In Thailand, the Makro-Lotus combination is now by far the dominant retail player in the large-format grocery segment, competing fiercely with market leader 7-Eleven, Central Retail’s Family Mart and smaller Big C formats in the convenience segment. market. (By the way, 7-Eleven, by far the largest convenience chain, is run by CP All, another offshoot of the Charoen Pokphand Group.) However, the challenge to 7-Eleven’s pre-eminence will only grow as both Makro and Lotus continue to open small-format stores.
In the second half of this year, the company has already opened or plans to open five wholesale units in Thailand, in addition to one in Delhi and one in Phnom Penh, Cambodia, which will be the second Makro in the Cambodian capital, where there are practically no competition in the cash and carry space.
On the retail side, two more Lotus hypermarkets, one supermarket and 45-50 small formats will have opened in Thailand by the end of 2022, along with three supermarkets in Malaysia.
Prospects look promising in the long term. The huge increase in scale resulting from the merger has given the company a much larger and more diverse platform for the existing distribution infrastructure within the broader CP Group. The combined Makro-Lotus entity now has a network of 2,815 stores consisting of multiple complementary formats with their own complementary customer bases.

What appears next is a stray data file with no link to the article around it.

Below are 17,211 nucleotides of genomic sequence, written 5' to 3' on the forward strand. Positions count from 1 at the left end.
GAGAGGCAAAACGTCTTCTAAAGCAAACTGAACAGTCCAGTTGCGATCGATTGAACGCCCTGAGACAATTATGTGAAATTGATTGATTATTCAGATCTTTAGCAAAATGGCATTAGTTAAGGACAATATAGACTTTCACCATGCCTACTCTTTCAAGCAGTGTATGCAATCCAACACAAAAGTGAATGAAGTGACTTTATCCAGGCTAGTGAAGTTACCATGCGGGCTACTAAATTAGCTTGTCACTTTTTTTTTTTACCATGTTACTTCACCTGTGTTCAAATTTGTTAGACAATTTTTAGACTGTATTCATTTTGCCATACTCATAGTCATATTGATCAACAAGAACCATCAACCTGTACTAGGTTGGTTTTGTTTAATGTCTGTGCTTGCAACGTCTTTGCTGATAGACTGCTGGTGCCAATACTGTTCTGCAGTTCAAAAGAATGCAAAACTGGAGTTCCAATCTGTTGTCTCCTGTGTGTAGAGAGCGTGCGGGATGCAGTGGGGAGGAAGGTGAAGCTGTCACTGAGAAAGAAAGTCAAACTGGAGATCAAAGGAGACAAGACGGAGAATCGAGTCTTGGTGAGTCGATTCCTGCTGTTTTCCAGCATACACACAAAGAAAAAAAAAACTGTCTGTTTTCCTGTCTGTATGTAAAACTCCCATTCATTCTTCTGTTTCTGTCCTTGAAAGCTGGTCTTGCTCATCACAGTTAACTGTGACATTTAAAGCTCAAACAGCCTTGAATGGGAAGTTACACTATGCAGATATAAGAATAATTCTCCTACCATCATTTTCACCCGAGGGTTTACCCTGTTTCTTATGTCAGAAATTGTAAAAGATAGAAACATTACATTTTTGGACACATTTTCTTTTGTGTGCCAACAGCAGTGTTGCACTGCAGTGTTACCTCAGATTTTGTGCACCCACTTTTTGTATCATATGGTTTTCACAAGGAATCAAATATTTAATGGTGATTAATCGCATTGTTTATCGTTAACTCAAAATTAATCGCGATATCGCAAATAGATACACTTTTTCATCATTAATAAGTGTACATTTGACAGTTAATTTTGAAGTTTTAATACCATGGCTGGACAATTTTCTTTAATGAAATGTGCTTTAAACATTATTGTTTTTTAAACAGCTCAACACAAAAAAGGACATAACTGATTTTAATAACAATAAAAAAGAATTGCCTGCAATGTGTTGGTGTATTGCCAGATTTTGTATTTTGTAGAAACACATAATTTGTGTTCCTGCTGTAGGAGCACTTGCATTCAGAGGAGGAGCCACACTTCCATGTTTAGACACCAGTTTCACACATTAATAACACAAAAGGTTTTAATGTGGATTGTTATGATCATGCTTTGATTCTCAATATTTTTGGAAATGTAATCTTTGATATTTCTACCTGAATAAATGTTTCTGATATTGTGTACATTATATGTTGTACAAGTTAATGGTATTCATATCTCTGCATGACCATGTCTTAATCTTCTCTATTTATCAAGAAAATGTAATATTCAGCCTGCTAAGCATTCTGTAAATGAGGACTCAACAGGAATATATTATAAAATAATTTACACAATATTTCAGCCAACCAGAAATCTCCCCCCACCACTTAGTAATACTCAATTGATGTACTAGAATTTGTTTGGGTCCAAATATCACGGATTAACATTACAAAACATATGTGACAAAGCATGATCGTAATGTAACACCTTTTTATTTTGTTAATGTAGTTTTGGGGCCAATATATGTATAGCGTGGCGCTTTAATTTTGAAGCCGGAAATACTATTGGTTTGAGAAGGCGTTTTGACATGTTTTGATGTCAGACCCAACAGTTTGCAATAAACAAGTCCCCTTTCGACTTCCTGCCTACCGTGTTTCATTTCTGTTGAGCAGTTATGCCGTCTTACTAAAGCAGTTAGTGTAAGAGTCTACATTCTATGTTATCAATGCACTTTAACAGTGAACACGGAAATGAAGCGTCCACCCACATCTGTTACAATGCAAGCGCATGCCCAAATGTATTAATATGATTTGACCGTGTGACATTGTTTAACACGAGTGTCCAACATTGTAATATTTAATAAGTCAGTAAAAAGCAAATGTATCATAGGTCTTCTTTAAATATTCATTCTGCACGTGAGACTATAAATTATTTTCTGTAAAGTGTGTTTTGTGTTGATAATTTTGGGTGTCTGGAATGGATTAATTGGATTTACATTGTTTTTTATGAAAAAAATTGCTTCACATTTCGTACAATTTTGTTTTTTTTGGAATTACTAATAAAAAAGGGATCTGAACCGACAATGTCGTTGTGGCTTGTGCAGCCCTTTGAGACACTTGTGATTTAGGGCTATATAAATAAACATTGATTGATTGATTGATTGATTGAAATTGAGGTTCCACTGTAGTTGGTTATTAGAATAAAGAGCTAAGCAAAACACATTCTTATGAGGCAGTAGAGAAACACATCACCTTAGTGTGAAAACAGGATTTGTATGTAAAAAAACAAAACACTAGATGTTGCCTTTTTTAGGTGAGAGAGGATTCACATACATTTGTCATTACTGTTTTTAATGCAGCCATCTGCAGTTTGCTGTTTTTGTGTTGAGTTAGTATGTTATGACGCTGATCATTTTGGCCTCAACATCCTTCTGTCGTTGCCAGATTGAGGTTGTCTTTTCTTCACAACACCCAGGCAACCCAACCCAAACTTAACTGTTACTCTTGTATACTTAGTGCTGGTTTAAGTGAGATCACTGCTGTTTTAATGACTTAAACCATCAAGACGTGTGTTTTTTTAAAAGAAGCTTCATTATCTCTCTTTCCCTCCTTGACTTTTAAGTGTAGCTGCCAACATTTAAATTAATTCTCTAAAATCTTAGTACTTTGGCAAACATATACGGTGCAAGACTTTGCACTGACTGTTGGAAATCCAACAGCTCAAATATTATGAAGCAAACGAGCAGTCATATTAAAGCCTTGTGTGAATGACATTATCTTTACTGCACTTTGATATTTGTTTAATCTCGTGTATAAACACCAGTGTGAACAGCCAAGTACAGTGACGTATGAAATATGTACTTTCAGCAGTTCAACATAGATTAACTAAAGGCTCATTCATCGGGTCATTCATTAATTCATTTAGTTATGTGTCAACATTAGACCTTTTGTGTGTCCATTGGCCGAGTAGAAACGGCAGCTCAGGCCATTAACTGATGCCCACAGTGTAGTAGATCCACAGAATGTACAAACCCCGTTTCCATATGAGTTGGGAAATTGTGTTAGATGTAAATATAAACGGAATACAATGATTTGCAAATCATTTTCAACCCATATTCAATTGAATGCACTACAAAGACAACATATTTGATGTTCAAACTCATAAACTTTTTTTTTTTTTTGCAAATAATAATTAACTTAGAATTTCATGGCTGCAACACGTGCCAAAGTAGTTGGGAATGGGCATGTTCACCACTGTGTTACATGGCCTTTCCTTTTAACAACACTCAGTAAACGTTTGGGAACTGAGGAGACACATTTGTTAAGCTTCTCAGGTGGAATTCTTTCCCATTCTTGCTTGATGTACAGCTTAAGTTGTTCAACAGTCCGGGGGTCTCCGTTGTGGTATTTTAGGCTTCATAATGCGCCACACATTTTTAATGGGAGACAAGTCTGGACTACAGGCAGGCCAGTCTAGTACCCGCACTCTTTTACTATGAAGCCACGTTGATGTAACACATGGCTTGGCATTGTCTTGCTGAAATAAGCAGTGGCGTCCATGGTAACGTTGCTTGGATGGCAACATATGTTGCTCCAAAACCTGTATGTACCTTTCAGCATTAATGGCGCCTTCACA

Lotus itself has 270 hypermarkets that typically anchor their own shopping malls, 220 supermarkets and 2,171 convenience stores.
Makro has been able to expand its existing supply chain on Lotus store shelves, improving the quality and variety of its food products, particularly in the fresh food department. This is evident in all Lotus formats.
More reasons for optimism
The company also has other reasons to be pleased with its growth prospects. For one thing, this is Southeast Asia, by no means a mature market and with immense potential in terms of serving a large and growing population that will enjoy a galloping rate of growth in household income. This will suit companies with strong supply chain management capabilities and the ability to operate multiple formats across the hierarchy of locations, from major metropolitan areas to provincial cities and towns to rural areas.
Siam Makro can also anticipate the growth of its online-to-online business. Currently, it has relatively low online penetration, but that’s another area the company is focused on improving. At the end of the first half of this year, their online business accounted for 13% of sales in wholesale (vs. 11% in 2021) and 4.5% (vs. 2% in 2021) in retail. side.
The company is also enjoying cost savings through streamlining its back office following the merger of operations.
Finally, there are growth prospects outside the main business markets in Thailand and Malaysia. Siam Makro already has a small beachhead in Vietnam (since 2012, with Makro Food Service), and others in Singapore, Hong Kong, Dubai (through its acquisition of Indoguna in 2017), Cambodia (since 2018), India ( also since 2018), China (2019) and Burma (2020).
Given its exceptional supply chain capabilities, strong brand, and diverse retail and wholesale platform, this is a company that will be hard to stop.